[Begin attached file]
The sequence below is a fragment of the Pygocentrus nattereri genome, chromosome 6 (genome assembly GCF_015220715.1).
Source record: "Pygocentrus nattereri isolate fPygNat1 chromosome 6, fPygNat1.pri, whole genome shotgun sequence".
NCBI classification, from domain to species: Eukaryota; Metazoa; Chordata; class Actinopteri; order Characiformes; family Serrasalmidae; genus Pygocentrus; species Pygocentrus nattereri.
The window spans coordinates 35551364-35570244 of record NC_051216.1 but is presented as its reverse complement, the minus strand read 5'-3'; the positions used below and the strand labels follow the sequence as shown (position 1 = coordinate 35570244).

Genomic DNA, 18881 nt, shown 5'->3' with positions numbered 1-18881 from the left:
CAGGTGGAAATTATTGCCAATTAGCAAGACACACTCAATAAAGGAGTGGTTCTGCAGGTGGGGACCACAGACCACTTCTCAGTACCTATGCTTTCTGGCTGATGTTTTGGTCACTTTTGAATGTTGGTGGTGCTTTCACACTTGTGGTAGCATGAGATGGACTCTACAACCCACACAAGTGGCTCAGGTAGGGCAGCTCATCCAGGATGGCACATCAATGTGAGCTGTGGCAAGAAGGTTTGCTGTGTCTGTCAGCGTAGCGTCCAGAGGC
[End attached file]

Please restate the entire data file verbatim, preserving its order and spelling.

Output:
The sequence below is a fragment of the Pygocentrus nattereri genome, chromosome 6 (genome assembly GCF_015220715.1).
Source record: "Pygocentrus nattereri isolate fPygNat1 chromosome 6, fPygNat1.pri, whole genome shotgun sequence".
NCBI classification, from domain to species: Eukaryota; Metazoa; Chordata; class Actinopteri; order Characiformes; family Serrasalmidae; genus Pygocentrus; species Pygocentrus nattereri.
The window spans coordinates 35551364-35570244 of record NC_051216.1 but is presented as its reverse complement, the minus strand read 5'-3'; the positions used below and the strand labels follow the sequence as shown (position 1 = coordinate 35570244).

Genomic DNA, 18881 nt, shown 5'->3' with positions numbered 1-18881 from the left:
CAGGTGGAAATTATTGCCAATTAGCAAGACACACTCAATAAAGGAGTGGTTCTGCAGGTGGGGACCACAGACCACTTCTCAGTACCTATGCTTTCTGGCTGATGTTTTGGTCACTTTTGAATGTTGGTGGTGCTTTCACACTTGTGGTAGCATGAGATGGACTCTACAACCCACACAAGTGGCTCAGGTAGGGCAGCTCATCCAGGATGGCACATCAATGTGAGCTGTGGCAAGAAGGTTTGCTGTGTCTGTCAGCGTAGCGTCCAGAGGC